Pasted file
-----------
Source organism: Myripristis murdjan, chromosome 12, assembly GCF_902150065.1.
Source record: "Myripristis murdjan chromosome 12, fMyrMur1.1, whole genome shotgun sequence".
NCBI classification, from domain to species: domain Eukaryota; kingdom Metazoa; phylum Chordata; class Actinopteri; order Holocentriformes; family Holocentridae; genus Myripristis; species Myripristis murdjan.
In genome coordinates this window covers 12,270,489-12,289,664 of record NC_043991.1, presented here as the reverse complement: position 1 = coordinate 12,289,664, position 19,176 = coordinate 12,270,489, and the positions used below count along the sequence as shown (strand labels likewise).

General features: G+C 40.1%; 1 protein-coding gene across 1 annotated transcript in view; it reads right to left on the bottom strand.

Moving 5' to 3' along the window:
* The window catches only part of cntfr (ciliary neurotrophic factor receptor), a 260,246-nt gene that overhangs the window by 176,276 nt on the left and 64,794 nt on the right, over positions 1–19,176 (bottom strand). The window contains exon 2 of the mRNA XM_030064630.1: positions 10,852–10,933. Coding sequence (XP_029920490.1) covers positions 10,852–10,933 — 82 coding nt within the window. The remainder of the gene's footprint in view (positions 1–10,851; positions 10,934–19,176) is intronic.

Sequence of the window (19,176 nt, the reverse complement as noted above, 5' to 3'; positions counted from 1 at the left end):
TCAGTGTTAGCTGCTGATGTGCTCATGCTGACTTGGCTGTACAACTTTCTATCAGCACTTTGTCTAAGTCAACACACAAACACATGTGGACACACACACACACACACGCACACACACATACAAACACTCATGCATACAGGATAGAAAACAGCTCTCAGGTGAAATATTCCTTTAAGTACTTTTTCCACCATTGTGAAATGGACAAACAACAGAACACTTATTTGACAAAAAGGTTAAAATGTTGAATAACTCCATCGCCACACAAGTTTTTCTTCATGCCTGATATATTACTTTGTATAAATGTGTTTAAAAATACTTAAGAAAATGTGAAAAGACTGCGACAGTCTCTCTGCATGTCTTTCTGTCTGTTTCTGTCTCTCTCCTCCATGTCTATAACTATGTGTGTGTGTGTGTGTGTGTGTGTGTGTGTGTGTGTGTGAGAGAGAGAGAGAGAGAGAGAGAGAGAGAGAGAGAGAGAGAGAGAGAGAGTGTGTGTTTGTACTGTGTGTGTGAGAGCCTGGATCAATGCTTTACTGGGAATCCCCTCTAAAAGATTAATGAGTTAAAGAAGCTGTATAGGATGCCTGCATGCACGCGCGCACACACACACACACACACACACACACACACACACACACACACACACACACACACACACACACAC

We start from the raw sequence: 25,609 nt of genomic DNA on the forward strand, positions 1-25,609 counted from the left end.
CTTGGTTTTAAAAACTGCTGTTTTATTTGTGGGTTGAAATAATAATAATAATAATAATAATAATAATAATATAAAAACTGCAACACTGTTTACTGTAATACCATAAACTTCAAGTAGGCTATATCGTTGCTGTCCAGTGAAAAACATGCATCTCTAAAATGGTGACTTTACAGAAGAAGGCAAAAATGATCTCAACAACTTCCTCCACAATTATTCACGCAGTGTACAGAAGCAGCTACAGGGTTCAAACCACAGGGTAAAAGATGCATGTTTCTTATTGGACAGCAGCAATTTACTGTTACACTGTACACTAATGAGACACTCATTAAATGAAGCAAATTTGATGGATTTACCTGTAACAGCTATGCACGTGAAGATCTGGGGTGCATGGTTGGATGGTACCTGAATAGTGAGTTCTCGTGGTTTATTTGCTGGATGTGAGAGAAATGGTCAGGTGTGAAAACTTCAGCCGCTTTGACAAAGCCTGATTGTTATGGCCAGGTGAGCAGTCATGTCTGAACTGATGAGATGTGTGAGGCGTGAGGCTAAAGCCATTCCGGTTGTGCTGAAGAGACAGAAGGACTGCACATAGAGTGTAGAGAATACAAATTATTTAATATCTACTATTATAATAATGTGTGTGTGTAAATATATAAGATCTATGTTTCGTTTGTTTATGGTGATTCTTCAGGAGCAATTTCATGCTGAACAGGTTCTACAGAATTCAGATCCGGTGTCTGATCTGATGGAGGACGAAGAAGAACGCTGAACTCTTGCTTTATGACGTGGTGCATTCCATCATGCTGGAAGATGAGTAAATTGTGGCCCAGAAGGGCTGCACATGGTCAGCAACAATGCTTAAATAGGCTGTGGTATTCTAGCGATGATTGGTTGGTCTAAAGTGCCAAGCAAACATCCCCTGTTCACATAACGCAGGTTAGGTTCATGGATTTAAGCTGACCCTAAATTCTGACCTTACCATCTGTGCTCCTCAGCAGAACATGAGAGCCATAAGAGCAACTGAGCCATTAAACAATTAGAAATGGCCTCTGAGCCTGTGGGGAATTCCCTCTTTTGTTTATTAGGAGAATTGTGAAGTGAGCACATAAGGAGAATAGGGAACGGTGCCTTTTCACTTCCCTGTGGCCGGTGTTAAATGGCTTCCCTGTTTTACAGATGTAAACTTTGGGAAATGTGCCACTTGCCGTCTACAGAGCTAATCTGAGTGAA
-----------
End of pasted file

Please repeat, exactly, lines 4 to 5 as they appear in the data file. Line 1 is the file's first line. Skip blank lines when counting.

In genome coordinates this window covers 12,270,489-12,289,664 of record NC_043991.1, presented here as the reverse complement: position 1 = coordinate 12,289,664, position 19,176 = coordinate 12,270,489, and the positions used below count along the sequence as shown (strand labels likewise).

General features: G+C 40.1%; 1 protein-coding gene across 1 annotated transcript in view; it reads right to left on the bottom strand.